AdWords Content vs Search Quality Score Confusion
Let's suppose QS (Quality Score) really does exist. If that's the case, why doesn't Google display it as a column in the AdWords interface, much like CTR? Just like CTR, it does apply to individual keywords, so for each keyword why can't advertisers see the keyword's QS? From this Google AdWords help page:
For the search network, this placement is defined by your keyword's Quality Score and maximum CPC bid. The Quality Score used in this case differs slightly from the keyword Quality Score used to determine your ad's minimum CPC bid requirement.So, each keyword has a QS. Why is this invisible? This help text also confuses the matter. It seems to indicate there are actually two Quality Scores for search ads: a QS for ad ranking and a different QS to determine the minCPC. Now, with the introduction of QS for content, there's a third QS value??!! From this help page:
For the content network, we don't use a keyword's Quality Score to set quality-based minimum cost-per-click (CPC) bids. Instead, we evaluate all keywords within the Ad Group and match your ad to pages across the content network. However, we do use a keyword's Quality Score to rank your ads and position them on network pages. Your keyword's Quality Score is based on the relevance of the ad and keywords to a content site, your ad's performance history on the site and similar sites, and the quality of your ad's landing page.This is getting confusing. Are there really three different Quality Scores? Plus, for the content network, this is contextual advertising where Google matches the content of a publisher's page using AdSense with the keywords in an AdWords advertiser's ad group. How could content QS be set at the keyword level? Their algorithm matches a whole collection of keywords against a web page. This content QS is just as confusing, then, as the two values for search QS.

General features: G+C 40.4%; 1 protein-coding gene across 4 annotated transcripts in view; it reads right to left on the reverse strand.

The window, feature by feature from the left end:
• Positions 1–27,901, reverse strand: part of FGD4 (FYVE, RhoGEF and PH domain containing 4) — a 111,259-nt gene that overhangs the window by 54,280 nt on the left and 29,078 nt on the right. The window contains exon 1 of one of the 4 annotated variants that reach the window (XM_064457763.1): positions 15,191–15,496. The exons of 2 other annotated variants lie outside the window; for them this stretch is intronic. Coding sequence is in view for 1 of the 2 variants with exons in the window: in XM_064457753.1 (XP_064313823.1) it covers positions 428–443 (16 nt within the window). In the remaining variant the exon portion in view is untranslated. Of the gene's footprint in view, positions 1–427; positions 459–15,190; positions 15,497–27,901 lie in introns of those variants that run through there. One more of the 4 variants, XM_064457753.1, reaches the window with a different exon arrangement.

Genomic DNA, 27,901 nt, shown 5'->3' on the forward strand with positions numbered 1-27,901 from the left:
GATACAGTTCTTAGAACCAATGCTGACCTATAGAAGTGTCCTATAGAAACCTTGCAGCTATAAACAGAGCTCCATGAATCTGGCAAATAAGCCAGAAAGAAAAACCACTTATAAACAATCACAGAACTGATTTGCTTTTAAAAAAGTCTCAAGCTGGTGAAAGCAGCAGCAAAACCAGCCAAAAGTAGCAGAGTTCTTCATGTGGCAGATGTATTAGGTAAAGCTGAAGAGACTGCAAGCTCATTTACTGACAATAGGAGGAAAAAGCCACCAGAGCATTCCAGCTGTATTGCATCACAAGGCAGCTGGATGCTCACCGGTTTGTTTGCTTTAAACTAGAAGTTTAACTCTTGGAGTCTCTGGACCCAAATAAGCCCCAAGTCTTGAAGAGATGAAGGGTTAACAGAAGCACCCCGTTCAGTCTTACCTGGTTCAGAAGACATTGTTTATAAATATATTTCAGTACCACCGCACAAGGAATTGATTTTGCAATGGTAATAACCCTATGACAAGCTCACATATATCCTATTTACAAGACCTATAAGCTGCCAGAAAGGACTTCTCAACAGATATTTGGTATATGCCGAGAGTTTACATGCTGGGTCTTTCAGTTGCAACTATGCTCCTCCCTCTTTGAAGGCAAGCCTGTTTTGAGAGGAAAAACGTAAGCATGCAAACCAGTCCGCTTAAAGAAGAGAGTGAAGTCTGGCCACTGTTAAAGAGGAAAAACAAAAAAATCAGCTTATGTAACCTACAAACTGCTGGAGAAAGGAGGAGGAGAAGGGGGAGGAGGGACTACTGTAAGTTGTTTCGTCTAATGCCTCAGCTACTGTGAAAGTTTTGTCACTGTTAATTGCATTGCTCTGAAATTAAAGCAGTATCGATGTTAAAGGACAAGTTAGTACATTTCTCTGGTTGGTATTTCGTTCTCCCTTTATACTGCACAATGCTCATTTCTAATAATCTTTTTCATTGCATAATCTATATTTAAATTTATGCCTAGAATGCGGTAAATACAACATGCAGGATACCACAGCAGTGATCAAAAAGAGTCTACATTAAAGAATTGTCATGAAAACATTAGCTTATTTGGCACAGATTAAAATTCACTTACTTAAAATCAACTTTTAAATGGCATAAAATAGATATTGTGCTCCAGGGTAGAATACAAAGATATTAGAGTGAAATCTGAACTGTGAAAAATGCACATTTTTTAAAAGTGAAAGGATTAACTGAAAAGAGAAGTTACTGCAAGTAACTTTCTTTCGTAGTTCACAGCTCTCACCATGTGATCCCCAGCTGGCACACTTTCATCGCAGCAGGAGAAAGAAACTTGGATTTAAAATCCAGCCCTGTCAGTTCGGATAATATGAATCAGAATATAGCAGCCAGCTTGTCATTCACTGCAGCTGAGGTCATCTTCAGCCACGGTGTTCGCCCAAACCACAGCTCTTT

With these confusing QS changes, are advertisers going to shift their ad dollars to Yahoo Search Marketing or even Microsoft adCenter? I don't think it's likely in the short term since advertisers need to display ads where their potential customers search. Google continues to command the largest share of the search engine market. However, as Yahoo generates some buzz due to their search engine advertising platform upgrade and search engine improvements, does Google need to reconsider these landing page Quality Score changes?
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